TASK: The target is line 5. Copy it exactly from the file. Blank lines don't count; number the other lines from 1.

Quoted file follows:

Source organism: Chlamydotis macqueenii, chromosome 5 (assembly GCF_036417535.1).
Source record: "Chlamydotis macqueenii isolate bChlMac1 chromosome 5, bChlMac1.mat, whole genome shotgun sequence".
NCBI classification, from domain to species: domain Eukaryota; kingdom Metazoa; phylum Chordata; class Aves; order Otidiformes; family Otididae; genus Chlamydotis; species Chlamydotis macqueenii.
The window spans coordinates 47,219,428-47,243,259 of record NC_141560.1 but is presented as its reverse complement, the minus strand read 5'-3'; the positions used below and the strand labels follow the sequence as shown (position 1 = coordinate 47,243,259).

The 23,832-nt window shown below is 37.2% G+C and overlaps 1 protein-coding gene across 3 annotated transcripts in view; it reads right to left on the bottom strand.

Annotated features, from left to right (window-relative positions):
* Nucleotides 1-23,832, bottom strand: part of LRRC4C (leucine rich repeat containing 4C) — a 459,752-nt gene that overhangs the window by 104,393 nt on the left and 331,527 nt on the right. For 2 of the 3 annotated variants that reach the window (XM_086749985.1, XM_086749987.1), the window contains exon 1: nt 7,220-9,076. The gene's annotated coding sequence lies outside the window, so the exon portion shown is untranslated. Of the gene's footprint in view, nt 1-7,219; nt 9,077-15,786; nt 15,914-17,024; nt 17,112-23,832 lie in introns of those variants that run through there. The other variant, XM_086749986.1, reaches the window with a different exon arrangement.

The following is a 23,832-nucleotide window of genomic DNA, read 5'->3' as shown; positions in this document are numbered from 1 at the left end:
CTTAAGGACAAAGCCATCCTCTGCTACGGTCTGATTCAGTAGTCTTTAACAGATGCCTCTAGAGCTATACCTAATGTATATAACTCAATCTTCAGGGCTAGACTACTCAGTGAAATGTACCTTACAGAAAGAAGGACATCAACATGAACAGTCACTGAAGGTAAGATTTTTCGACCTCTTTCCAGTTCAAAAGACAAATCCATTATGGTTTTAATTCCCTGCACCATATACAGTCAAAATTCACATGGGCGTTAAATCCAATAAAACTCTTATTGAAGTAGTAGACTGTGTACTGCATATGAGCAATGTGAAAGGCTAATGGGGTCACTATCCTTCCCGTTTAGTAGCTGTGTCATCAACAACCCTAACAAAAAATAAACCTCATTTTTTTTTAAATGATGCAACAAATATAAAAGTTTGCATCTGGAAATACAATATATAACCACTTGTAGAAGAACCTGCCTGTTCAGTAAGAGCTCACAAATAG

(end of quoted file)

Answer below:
The 23,832-nt window shown below is 37.2% G+C and overlaps 1 protein-coding gene across 3 annotated transcripts in view; it reads right to left on the bottom strand.